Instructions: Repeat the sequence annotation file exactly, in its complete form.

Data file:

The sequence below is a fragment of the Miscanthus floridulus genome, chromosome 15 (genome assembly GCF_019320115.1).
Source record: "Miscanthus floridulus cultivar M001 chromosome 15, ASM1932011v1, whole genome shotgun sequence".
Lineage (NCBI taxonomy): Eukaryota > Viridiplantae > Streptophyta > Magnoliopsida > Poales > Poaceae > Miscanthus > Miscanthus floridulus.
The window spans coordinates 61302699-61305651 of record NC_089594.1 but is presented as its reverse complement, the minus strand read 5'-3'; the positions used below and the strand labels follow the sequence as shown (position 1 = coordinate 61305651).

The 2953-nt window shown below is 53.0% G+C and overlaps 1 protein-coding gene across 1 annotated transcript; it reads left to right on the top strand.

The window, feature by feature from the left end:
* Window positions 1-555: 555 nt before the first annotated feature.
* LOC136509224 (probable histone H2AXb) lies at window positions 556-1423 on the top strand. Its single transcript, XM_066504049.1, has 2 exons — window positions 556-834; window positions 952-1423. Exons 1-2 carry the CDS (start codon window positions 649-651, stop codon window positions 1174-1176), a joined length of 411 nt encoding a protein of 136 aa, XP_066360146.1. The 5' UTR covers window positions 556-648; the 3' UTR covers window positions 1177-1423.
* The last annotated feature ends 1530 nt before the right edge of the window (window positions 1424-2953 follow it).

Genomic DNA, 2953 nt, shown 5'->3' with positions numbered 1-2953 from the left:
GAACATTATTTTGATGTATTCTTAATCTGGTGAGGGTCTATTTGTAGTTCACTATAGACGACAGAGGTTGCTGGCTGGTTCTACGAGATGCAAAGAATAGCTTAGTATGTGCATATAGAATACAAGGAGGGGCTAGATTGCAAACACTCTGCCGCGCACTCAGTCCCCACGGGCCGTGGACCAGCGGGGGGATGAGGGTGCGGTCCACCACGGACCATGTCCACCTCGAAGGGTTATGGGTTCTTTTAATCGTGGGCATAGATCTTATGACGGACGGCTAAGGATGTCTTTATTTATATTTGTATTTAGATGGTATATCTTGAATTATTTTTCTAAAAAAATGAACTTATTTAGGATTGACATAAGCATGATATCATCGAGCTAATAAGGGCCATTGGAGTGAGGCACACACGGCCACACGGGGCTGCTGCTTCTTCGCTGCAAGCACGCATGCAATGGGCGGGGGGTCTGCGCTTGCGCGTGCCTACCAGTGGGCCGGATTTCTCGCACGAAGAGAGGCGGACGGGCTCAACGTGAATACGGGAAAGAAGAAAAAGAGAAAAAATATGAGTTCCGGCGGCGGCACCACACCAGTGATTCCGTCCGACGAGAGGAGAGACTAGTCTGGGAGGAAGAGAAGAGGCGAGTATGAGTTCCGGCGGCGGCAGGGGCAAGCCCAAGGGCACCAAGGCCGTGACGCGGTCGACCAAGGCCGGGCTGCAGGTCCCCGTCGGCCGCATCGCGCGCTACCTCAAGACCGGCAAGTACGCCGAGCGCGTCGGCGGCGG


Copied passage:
The sequence below is a fragment of the Miscanthus floridulus genome, chromosome 15 (genome assembly GCF_019320115.1).
Source record: "Miscanthus floridulus cultivar M001 chromosome 15, ASM1932011v1, whole genome shotgun sequence".
Lineage (NCBI taxonomy): Eukaryota > Viridiplantae > Streptophyta > Magnoliopsida > Poales > Poaceae > Miscanthus > Miscanthus floridulus.
The window spans coordinates 61302699-61305651 of record NC_089594.1 but is presented as its reverse complement, the minus strand read 5'-3'; the positions used below and the strand labels follow the sequence as shown (position 1 = coordinate 61305651).

The 2953-nt window shown below is 53.0% G+C and overlaps 1 protein-coding gene across 1 annotated transcript; it reads left to right on the top strand.

The window, feature by feature from the left end:
* Window positions 1-555: 555 nt before the first annotated feature.
* LOC136509224 (probable histone H2AXb) lies at window positions 556-1423 on the top strand. Its single transcript, XM_066504049.1, has 2 exons — window positions 556-834; window positions 952-1423. Exons 1-2 carry the CDS (start codon window positions 649-651, stop codon window positions 1174-1176), a joined length of 411 nt encoding a protein of 136 aa, XP_066360146.1. The 5' UTR covers window positions 556-648; the 3' UTR covers window positions 1177-1423.
* The last annotated feature ends 1530 nt before the right edge of the window (window positions 1424-2953 follow it).

Genomic DNA, 2953 nt, shown 5'->3' with positions numbered 1-2953 from the left:
GAACATTATTTTGATGTATTCTTAATCTGGTGAGGGTCTATTTGTAGTTCACTATAGACGACAGAGGTTGCTGGCTGGTTCTACGAGATGCAAAGAATAGCTTAGTATGTGCATATAGAATACAAGGAGGGGCTAGATTGCAAACACTCTGCCGCGCACTCAGTCCCCACGGGCCGTGGACCAGCGGGGGGATGAGGGTGCGGTCCACCACGGACCATGTCCACCTCGAAGGGTTATGGGTTCTTTTAATCGTGGGCATAGATCTTATGACGGACGGCTAAGGATGTCTTTATTTATATTTGTATTTAGATGGTATATCTTGAATTATTTTTCTAAAAAAATGAACTTATTTAGGATTGACATAAGCATGATATCATCGAGCTAATAAGGGCCATTGGAGTGAGGCACACACGGCCACACGGGGCTGCTGCTTCTTCGCTGCAAGCACGCATGCAATGGGCGGGGGGTCTGCGCTTGCGCGTGCCTACCAGTGGGCCGGATTTCTCGCACGAAGAGAGGCGGACGGGCTCAACGTGAATACGGGAAAGAAGAAAAAGAGAAAAAATATGAGTTCCGGCGGCGGCACCACACCAGTGATTCCGTCCGACGAGAGGAGAGACTAGTCTGGGAGGAAGAGAAGAGGCGAGTATGAGTTCCGGCGGCGGCAGGGGCAAGCCCAAGGGCACCAAGGCCGTGACGCGGTCGACCAAGGCCGGGCTGCAGGTCCCCGTCGGCCGCATCGCGCGCTACCTCAAGACCGGCAAGTACGCCGAGCGCGTCGGCGGCGG